Positive Behavioral Support (PBS) is considered the treatment framework of choice for children with intellectual and developmental disabilities (IDD) at risk of behavior that challenges. PBS demands stakeholder engagement, yet little research has explored goal formation in this context for caregivers of children with IDD.
We used Talking Mats and semi-structured interviews to support 12 caregivers of children with IDD who displayed behaviours that challenge, to develop goals for PBS. Interviews covered quality of life for caregivers and their child, adaptive and challenging aspects of child behavior, and aspects of caregiver’s own behavior.
Caregivers were able to form individualised and meaningful goals in relation to all domains, demonstrating rich insight into personal needs and needs of their child. The process of forming goals was psychologically and emotionally complex given prior experiences and needs of participants but effectively supported by the interview method.
We conclude that goal formation in PBS requires careful consideration and structuring but has the potential to support effective working relationships and ensure assessment and intervention is aligned with the needs and aspirations of families.
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Children and young people with intellectual and developmental disabilities (IDD) are at high risk of developing behaviors that challenge (BTC) (Totsika et al. 2011a, 2011b). By definition these behaviors have a negative impact upon an individual’s wellbeing and life quality (Emerson 1995; Emerson and Einfeld 2011) and impact negatively upon the wellbeing and life quality of those who care for them (Baker et al. 2003; Hastings 2002; Woodman et al. 2015).
Positive Behavioral Support (PBS) provides an evidence-based and ethical approach to supporting people with IDD in relation to BTC through a synthesis of Behavior Analytic (Baer et al. 1968) and Person Centred (Kincaid and Fox 2002) approaches. The PBS framework aims to increase skills, arrange opportunities and alter environments in accordance with individual needs and aspirations, to bring about positive changes in Quality of Life (QoL) and reduce risk of BTC over the long term (Carr et al. 2002; Gore et al. 2013; Horner et al. 1990; Kincaid et al. 2016). Strategies and interventions selected within the framework should therefore be highly individualised, rich in social and ecological-validity and linked to socially and personally meaningful outcomes (Carr et al. 2002; Carr 2007; Gore et al. 2013).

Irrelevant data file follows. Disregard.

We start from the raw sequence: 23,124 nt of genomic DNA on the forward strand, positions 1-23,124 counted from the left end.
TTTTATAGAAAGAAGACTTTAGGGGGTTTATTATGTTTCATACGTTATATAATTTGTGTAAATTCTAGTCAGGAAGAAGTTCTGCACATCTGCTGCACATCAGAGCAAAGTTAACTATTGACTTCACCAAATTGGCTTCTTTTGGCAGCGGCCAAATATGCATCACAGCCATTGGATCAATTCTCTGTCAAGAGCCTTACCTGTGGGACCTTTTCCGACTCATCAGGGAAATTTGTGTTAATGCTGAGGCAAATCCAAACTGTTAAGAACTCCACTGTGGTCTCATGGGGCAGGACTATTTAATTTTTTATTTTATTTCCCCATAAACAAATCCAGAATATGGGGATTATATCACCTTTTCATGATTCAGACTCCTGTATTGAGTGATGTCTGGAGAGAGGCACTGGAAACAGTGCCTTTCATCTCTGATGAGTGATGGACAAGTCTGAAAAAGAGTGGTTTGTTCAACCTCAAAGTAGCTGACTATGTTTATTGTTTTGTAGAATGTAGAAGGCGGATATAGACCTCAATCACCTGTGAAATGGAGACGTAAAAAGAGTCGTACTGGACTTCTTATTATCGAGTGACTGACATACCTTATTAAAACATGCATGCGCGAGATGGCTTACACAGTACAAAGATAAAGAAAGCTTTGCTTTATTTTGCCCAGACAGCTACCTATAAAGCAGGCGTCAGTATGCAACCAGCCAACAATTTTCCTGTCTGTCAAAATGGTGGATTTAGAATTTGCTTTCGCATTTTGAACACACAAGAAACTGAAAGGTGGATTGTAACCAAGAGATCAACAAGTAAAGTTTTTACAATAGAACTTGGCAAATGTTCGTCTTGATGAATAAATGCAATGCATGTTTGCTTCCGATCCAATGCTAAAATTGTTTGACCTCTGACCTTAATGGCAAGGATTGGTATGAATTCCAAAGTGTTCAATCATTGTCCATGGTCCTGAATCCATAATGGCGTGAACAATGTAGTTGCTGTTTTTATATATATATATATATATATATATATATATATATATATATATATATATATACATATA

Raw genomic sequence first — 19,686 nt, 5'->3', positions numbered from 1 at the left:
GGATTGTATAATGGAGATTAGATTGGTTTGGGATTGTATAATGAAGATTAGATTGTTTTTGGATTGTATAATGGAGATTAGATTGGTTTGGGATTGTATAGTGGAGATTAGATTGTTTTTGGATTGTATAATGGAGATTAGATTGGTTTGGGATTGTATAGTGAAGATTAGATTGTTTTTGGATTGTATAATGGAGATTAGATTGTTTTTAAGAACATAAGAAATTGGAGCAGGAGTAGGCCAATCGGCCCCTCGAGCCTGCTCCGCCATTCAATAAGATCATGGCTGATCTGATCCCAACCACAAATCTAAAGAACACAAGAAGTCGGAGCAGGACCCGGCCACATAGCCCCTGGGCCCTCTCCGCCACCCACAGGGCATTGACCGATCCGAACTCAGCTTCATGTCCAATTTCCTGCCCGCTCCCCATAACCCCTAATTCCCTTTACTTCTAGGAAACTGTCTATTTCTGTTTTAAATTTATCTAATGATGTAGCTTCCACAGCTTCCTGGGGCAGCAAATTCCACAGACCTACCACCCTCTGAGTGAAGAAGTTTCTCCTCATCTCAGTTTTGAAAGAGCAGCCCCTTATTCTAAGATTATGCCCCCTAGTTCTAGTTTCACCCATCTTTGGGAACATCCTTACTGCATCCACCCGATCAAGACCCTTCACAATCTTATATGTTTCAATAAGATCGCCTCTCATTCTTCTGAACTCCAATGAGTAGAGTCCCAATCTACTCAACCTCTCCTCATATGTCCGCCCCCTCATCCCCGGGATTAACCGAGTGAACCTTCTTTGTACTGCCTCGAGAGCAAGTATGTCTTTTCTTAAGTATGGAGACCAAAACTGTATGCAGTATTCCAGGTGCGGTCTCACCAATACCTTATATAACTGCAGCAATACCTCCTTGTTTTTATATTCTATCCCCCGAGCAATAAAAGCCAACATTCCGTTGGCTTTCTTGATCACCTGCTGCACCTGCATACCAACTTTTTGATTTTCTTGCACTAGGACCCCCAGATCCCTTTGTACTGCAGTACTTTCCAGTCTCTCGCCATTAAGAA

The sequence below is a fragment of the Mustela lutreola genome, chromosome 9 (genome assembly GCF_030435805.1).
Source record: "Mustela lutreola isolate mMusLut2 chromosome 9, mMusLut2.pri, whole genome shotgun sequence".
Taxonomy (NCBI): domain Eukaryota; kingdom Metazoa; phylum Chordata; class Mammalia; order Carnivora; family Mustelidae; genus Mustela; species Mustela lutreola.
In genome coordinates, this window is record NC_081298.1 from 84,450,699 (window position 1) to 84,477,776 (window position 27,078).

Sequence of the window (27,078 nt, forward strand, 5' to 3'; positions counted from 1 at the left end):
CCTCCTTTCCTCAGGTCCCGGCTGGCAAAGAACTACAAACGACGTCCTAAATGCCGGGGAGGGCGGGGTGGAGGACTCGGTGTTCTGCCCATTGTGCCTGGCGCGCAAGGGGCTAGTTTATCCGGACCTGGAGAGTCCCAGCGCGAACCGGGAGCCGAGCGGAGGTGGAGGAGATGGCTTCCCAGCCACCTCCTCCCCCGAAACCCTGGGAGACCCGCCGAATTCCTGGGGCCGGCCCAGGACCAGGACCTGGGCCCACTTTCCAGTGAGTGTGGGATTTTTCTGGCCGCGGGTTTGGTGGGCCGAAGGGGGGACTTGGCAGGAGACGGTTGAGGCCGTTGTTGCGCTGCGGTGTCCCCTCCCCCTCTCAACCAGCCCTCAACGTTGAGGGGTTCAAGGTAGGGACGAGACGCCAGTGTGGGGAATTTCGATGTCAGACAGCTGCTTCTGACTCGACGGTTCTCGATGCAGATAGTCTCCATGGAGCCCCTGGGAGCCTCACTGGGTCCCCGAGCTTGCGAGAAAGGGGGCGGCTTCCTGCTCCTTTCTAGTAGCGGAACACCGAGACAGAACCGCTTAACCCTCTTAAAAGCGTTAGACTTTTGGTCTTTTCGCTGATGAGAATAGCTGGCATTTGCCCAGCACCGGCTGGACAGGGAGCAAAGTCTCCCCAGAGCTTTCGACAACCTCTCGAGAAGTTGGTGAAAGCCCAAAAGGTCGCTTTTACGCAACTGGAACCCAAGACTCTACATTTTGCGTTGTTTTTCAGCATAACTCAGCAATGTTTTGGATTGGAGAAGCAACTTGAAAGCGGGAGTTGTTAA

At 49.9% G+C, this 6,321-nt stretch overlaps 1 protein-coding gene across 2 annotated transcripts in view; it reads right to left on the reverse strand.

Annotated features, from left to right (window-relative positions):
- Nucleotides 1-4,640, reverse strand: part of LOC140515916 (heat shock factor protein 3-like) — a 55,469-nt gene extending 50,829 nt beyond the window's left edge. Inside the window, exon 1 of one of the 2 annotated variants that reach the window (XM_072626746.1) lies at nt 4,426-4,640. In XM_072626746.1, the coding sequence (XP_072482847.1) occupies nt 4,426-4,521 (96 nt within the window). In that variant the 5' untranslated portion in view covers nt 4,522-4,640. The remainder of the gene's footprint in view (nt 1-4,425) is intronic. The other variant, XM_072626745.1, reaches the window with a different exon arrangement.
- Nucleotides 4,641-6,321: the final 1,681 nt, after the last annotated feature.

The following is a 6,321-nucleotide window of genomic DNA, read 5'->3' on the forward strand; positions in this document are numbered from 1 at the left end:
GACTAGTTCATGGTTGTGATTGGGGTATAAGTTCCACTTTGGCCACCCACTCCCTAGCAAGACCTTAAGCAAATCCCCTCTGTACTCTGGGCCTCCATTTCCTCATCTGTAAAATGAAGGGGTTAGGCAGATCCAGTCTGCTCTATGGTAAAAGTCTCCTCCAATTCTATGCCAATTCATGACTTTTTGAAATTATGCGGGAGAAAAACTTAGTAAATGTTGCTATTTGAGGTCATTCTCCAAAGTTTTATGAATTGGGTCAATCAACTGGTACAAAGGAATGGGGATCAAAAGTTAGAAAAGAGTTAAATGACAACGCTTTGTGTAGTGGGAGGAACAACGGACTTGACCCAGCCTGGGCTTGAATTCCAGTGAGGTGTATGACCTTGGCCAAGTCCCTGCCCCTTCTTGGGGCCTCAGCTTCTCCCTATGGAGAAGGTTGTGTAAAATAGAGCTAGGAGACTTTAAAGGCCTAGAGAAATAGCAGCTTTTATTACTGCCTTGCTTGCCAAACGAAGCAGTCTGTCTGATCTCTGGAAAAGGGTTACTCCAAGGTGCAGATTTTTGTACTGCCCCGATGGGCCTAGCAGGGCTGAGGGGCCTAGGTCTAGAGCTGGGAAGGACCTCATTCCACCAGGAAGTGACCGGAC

The person centred foundations of PBS call for close collaboration between practitioners and stakeholders (Dunlap et al. 2008; Gore et al. 2013; Lucyshyn et al. 1997; McLaughlin et al. 2012). In the case of children, this typically includes working in partnership with family caregivers who are likely to know the child best, be experiencing the impact of behavior that challenges (BTC) and be highly motivated to invest in positive change (Dunlap and Fox 2007, 2009; Gore et al. 2014). Caregivers’ own behavior is also often interconnected with that of their child (Hastings et al. 2013) and therefore needs consideration in and of itself at a systems level.
Whilst PBS has often focused on family contexts (Durand et al. 2012; McLaughlin et al. 2012), caregivers of children with IDD and BTC, still report feeling marginalised, ill-informed, and not listened to by professionals (Griffith and Hastings 2014). Finding further ways to enhance stakeholder engagement is, therefore, a priority for PBS if support is to be routinely aligned with the needs, aspirations, and life quality of families.
Identification of support goals prior to assessment and intervention marks the earliest clinical encounter between practitioners and families in a PBS pathway. Interactions during this period might well serve to set the scene for working relationships and determine the strength of joint planning that follows. In general mental health literature, idiographic-goal tools are typically valued by professionals and families for such reasons (Edbrooke-Childs et al. 2015; Jacob et al. 2016) and frequently used in general mental health services for children and adolescents (Law 2011; Wolpert et al. 2012). Relative to other procedures, methods for agreeing goals specific for PBS have however received little research attention (Dunlap and Fox 2007) and in practice may be an overlooked opportunity to get things right.